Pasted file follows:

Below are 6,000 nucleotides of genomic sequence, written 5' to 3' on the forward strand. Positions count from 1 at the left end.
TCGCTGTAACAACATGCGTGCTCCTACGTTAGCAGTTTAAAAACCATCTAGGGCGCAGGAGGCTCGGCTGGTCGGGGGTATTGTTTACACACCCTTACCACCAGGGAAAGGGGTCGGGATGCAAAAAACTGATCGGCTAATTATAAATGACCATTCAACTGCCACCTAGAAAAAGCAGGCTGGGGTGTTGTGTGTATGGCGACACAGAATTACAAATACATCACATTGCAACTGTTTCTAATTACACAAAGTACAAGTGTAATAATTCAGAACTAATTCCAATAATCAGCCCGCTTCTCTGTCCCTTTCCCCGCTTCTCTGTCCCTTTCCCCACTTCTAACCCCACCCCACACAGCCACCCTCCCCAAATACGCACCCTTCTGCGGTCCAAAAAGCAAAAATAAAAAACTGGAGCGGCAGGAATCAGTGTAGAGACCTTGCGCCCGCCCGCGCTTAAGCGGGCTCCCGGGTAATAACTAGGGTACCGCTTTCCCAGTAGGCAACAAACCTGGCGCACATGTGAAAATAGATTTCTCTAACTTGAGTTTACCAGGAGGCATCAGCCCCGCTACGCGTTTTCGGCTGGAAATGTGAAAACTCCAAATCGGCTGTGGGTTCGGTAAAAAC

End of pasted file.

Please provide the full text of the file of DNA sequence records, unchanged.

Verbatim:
Below are 6,000 nucleotides of genomic sequence, written 5' to 3' on the forward strand. Positions count from 1 at the left end.
TCGCTGTAACAACATGCGTGCTCCTACGTTAGCAGTTTAAAAACCATCTAGGGCGCAGGAGGCTCGGCTGGTCGGGGGTATTGTTTACACACCCTTACCACCAGGGAAAGGGGTCGGGATGCAAAAAACTGATCGGCTAATTATAAATGACCATTCAACTGCCACCTAGAAAAAGCAGGCTGGGGTGTTGTGTGTATGGCGACACAGAATTACAAATACATCACATTGCAACTGTTTCTAATTACACAAAGTACAAGTGTAATAATTCAGAACTAATTCCAATAATCAGCCCGCTTCTCTGTCCCTTTCCCCGCTTCTCTGTCCCTTTCCCCACTTCTAACCCCACCCCACACAGCCACCCTCCCCAAATACGCACCCTTCTGCGGTCCAAAAAGCAAAAATAAAAAACTGGAGCGGCAGGAATCAGTGTAGAGACCTTGCGCCCGCCCGCGCTTAAGCGGGCTCCCGGGTAATAACTAGGGTACCGCTTTCCCAGTAGGCAACAAACCTGGCGCACATGTGAAAATAGATTTCTCTAACTTGAGTTTACCAGGAGGCATCAGCCCCGCTACGCGTTTTCGGCTGGAAATGTGAAAACTCCAAATCGGCTGTGGGTTCGGTAAAAAC